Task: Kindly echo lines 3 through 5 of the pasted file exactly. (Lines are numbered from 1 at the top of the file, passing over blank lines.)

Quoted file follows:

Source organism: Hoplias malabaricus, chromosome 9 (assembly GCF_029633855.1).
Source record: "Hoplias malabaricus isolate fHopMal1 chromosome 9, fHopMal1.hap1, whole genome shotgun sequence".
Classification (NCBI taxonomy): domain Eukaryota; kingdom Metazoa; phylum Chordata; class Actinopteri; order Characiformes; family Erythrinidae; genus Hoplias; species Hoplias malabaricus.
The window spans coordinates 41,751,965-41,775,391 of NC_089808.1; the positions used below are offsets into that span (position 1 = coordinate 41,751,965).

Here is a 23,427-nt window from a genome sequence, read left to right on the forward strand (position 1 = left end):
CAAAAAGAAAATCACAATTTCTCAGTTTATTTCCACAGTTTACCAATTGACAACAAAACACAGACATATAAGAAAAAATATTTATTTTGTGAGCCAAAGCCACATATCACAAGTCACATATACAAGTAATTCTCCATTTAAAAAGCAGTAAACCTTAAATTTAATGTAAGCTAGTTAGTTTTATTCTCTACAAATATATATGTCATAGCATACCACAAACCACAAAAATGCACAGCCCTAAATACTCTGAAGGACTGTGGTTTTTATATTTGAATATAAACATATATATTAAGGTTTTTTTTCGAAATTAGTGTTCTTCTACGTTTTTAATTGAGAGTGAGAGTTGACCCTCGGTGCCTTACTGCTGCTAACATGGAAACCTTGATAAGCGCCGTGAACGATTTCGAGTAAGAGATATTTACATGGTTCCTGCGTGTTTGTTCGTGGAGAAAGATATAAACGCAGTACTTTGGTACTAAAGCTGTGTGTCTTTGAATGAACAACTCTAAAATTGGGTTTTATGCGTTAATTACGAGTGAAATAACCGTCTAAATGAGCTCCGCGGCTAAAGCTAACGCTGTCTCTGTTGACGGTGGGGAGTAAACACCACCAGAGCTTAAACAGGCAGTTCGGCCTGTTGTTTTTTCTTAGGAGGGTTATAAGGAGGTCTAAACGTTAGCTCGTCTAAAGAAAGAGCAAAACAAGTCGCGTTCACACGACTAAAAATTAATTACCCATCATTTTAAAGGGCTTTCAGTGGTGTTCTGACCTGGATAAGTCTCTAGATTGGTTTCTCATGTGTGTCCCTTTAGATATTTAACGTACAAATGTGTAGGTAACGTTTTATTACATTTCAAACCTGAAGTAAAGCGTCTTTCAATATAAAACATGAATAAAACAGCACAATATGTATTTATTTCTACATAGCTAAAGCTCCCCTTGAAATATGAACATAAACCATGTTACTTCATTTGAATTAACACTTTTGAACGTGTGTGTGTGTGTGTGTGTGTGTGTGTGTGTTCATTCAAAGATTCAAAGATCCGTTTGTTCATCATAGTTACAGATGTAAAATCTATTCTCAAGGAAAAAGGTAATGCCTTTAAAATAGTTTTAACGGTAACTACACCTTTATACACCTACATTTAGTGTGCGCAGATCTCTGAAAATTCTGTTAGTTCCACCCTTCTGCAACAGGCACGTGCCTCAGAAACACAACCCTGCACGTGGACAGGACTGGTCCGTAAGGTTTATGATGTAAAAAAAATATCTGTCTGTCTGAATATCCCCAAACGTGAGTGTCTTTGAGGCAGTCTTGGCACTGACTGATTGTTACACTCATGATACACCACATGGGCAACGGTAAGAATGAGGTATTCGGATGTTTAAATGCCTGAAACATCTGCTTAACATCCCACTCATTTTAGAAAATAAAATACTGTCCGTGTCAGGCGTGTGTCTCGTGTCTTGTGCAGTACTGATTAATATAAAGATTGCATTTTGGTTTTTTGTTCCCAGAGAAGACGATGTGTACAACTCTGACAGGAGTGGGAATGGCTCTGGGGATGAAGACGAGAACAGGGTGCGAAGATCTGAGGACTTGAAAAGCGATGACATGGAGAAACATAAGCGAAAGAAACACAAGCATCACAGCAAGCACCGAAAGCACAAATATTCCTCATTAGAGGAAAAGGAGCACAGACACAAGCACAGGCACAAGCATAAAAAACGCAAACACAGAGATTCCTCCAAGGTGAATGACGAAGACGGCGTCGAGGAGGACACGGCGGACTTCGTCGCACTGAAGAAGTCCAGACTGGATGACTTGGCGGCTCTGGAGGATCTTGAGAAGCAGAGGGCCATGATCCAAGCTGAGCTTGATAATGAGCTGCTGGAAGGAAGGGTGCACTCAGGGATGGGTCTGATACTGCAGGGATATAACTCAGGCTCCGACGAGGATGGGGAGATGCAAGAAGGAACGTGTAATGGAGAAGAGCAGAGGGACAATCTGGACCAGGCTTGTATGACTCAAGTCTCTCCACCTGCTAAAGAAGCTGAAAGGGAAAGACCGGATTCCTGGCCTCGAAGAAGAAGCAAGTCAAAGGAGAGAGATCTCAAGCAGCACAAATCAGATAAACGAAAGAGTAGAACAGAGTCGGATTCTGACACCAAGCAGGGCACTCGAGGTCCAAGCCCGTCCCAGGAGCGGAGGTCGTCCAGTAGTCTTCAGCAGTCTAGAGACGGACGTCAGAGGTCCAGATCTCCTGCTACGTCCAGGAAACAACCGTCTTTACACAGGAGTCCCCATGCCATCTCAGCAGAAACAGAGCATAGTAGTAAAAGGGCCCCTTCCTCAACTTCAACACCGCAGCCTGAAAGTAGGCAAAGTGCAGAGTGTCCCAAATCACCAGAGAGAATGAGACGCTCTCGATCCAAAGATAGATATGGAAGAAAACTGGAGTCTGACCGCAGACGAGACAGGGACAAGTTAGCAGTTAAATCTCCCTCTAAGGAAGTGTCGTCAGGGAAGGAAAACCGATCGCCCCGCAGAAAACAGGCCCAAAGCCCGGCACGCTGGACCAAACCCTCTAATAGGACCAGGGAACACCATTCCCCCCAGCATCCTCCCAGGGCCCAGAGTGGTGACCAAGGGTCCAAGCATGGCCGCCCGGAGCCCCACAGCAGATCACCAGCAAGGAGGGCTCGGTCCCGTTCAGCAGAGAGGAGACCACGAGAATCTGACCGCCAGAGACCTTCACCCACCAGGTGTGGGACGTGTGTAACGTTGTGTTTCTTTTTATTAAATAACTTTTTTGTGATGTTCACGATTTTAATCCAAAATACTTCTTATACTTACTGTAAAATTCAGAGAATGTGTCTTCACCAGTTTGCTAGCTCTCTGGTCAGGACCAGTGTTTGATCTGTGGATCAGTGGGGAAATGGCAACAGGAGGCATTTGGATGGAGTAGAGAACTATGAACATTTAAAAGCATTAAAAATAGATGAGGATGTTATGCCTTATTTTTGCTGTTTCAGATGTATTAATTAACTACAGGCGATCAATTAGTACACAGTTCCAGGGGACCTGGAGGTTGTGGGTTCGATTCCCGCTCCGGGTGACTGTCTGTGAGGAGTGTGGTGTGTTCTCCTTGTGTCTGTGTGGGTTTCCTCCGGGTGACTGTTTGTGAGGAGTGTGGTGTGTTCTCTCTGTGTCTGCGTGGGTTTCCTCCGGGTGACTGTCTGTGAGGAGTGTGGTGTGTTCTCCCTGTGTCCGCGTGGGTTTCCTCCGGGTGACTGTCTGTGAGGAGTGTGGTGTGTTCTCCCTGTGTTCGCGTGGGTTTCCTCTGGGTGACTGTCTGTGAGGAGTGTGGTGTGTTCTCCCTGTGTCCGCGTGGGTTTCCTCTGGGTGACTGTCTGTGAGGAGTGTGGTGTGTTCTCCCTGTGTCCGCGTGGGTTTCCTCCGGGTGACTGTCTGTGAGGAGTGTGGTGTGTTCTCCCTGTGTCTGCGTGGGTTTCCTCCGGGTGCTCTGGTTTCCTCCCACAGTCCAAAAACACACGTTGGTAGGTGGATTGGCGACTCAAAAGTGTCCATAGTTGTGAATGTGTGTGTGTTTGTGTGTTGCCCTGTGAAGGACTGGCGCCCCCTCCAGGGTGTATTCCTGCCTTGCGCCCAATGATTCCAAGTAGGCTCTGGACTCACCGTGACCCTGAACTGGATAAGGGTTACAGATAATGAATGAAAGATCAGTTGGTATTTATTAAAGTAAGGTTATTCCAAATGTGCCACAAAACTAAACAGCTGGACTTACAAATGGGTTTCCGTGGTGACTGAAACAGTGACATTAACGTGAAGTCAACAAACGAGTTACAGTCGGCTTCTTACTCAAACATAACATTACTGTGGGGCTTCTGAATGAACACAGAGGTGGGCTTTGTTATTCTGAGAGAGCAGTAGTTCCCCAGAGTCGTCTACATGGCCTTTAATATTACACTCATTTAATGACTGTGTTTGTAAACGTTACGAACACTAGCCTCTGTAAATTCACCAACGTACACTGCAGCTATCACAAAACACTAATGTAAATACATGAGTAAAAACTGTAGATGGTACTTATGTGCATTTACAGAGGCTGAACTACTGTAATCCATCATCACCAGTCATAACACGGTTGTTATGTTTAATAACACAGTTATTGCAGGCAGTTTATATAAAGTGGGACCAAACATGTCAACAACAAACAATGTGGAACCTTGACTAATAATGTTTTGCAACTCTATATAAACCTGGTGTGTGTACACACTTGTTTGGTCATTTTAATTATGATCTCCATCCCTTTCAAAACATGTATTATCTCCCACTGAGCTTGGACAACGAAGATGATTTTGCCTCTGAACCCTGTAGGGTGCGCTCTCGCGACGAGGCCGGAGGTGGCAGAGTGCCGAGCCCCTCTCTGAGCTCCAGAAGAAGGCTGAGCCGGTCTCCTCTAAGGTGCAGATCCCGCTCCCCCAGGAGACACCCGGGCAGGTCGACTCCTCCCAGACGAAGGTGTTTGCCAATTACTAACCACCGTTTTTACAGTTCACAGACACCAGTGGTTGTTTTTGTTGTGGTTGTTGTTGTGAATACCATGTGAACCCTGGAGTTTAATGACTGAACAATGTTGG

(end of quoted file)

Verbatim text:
Classification (NCBI taxonomy): domain Eukaryota; kingdom Metazoa; phylum Chordata; class Actinopteri; order Characiformes; family Erythrinidae; genus Hoplias; species Hoplias malabaricus.
The window spans coordinates 41,751,965-41,775,391 of NC_089808.1; the positions used below are offsets into that span (position 1 = coordinate 41,751,965).

Here is a 23,427-nt window from a genome sequence, read left to right on the forward strand (position 1 = left end):